As I said in my previous post, some financial wins and losses today, but nothing unsurprising really. I just wish I could guarantee an ongoing high income so I can keep overpaying the debt, but I need to remember that even if things are as low as they go, we will still be repaying at a sensible rate and will be debt free one day. Better than the alternative.

    I managed another day of 10k steps and getting five a day. Can't believe how much of a conscious effort I have to make to ensure these two things happen, considering I thought of myself as fairly healthy before!

    To do today:
    1. Feed sourdough starter. Done!
    2. Tidy up before DH and the children come home this evening. Done!
    3. Post on social media for work (especially the business I didn't do a post for yesterday). Done!
    4. knit socks (I managed about five minutes before dozing off last night!). Have done a few more rows, nothing exciting.
    5. Clear ironing. Done! And before it even reached sofa-eating proportions. Proper domestic goddess, me.
    6. Put next week's menu plan into MySupermarket and see if I can wiggle the price down a little. Done! Have knocked a couple of quid off, I think I'll have to be happy with that.
    7. Plan working time for this week. Done!
    8. Check Valued Opinions for surveys. Forgot! Have added it to my list for tomorrow.
    9. Start my little challenge of putting a little bit into my 'overpayment envelope ' in YNAB every day by rounding down or moving things around. Minimum 10p! Done! £2.80 today.
    10. Change sheets on our bed (will do the children's beds when I've got ours washed and dried - no tumble dryer so I try not to change them all on one day!). Not done, ran out of energy after 10k step walk. Have added to tomorrow's list.

    To do this week:
    1. List old unloved handbag on eb@y.
    2. Order birthday presents for child 2 and child 3.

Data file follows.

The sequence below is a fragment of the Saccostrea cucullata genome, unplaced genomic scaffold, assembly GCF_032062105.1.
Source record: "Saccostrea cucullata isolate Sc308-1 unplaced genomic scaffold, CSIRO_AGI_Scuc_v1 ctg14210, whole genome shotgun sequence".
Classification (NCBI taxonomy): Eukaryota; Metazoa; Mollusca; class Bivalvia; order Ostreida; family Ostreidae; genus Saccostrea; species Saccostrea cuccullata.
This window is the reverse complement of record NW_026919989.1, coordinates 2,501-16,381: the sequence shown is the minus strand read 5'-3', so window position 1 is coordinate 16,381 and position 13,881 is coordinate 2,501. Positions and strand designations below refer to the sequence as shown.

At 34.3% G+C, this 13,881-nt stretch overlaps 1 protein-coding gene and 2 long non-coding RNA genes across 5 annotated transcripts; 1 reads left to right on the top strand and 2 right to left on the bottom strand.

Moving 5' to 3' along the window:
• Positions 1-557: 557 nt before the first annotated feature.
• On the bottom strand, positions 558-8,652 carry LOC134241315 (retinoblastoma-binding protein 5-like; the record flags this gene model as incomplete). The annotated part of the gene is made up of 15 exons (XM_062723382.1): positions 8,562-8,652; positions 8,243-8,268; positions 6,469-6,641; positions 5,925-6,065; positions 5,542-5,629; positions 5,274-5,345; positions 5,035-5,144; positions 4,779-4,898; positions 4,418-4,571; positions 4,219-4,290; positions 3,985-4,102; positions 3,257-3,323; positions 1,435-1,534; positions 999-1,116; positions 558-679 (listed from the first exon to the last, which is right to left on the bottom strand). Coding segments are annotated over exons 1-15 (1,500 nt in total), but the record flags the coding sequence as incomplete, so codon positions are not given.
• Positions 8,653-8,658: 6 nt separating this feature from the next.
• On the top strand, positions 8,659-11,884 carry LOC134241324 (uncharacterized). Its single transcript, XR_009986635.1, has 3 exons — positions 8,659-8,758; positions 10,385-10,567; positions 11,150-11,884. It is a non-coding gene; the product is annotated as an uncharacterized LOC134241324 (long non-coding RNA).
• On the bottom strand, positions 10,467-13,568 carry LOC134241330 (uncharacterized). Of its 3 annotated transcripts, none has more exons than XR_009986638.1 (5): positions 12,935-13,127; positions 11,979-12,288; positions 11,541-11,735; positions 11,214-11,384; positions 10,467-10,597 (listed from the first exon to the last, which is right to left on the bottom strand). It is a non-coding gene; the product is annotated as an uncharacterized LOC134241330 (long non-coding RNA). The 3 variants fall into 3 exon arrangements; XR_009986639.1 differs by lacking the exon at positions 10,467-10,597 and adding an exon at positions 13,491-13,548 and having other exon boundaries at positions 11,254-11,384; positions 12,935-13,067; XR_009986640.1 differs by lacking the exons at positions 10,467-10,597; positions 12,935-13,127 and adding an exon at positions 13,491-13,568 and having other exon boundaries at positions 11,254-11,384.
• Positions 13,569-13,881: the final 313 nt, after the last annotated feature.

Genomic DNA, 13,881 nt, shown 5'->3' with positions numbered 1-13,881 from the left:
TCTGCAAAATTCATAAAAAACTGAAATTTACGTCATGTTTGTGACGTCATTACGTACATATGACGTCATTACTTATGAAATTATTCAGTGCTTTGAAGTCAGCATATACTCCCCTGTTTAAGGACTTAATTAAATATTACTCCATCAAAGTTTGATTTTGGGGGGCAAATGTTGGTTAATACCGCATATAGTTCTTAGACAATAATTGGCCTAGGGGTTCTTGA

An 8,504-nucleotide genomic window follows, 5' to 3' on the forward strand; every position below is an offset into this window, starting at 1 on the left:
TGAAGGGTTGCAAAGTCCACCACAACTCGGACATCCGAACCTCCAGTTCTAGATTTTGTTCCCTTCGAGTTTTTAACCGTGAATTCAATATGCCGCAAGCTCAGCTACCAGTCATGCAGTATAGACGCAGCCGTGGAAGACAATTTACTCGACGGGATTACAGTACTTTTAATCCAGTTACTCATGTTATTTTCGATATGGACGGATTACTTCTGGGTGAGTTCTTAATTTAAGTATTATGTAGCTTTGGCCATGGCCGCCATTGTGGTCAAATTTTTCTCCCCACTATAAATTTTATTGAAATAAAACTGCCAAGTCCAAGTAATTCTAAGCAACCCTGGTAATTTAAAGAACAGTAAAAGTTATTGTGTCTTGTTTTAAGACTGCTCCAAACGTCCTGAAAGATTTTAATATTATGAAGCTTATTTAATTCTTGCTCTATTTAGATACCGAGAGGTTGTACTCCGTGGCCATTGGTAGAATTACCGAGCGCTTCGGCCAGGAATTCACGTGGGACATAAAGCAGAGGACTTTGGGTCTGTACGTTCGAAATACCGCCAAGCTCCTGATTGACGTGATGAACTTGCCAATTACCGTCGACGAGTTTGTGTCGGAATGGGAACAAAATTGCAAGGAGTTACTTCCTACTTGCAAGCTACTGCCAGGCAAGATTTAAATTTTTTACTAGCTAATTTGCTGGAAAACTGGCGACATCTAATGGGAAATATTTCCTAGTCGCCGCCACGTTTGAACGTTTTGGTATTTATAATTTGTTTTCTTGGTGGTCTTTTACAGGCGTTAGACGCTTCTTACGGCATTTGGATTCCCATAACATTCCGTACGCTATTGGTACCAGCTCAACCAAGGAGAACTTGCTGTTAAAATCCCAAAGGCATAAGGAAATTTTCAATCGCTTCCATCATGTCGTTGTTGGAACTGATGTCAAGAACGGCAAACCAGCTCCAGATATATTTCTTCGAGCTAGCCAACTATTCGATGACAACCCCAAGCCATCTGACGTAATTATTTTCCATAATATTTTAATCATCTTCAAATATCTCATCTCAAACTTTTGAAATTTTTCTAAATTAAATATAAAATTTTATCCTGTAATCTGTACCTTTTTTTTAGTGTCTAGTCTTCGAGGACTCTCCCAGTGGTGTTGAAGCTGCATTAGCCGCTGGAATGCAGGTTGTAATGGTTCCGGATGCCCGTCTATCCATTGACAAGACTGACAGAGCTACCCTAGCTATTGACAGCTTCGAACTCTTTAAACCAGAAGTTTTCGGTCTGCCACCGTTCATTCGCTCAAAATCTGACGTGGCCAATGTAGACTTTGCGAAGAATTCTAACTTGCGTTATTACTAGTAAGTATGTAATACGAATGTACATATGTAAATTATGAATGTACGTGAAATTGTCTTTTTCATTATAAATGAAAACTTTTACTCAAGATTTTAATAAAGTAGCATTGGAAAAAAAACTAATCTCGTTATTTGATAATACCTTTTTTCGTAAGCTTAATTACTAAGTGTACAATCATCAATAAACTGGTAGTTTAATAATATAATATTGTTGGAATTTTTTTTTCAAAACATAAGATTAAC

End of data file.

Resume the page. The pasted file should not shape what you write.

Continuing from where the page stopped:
3. Order any party supplies needed.
    4. Make more candles when oils arrive.
    5. Finish current socks and start knitting a new pair for my dad's birthday.
    6. Pay preschool bill (there should only be one more, smallish, bill after this one, then free hours kick in. Hurrah!).
    £67,031.92 is a frightening number indeed... The debt free diary of one family and their enormous debt
    LBM debt on 12th February 2017/DFD: £67,031.92/1st December 2026
    debt on 6/3/17/DFD: £64,738.29/1st August 2026
    • angelpye
    • By angelpye 12th Mar 17, 8:00 PM
    • 995 Posts
    • 3,627 Thanks
    angelpye
    ToP you are doing really well and I think its worth remembering that not only have you paid so much off but you have also cut your budget massively in order to not be increasing the debt like you were.
    I understand how hard it is to try bring a party in on budget but remember kids eat a lot less than you plan for so try to keep that in mind. Maybe homemade pizzas or something cheap like that would help? One year my eldest just wanted hot dogs (veggie), a big trifle and a birthday cake (always homemade and now she is an adult she would be disappointed if I didn't home bake one). Would it be worth thinking about what your children's favourite food is and go from there?
    Happiness is wanting what you have...
    Debt Jan 2017: £2589.22 DFD: Sept 2022 April 2022 but this Marching Minimalist can beat that!
    Use it or Loose it gym target: Feb'17 5/6 Mar 4/6
    EF £0/£4200
    • angelpye
    • By angelpye 12th Mar 17, 8:03 PM
    • 995 Posts
    • 3,627 Thanks
    angelpye
    Ps. Mini everything always goes down well although is more work...mini pizzas, mini battenburg cakes, mini cinnamon swirls...you get the picture
    Happiness is wanting what you have...
    Debt Jan 2017: £2589.22 DFD: Sept 2022 April 2022 but this Marching Minimalist can beat that!
    Use it or Loose it gym target: Feb'17 5/6 Mar 4/6
    EF £0/£4200
    • Bobarella
    • By Bobarella 12th Mar 17, 8:15 PM
    • 10,537 Posts
    • 67,753 Thanks
    Bobarella
    Hi TOP

    On the birthdays thing, ironically considering my main job, we've only once paid to hire an out of home party venue. Which cost £50 back in 2011. We've used our own venue twice, and have twice held home based parties. The budget has been tiny. We have always picked a theme and then run them between us. One year was a pirate party. We repurposed a box to make a treasure chest and we wrote a treasure hunt, with clues and maps etc. The kids all came dressed up. We then walked them back to our home and had a party tea.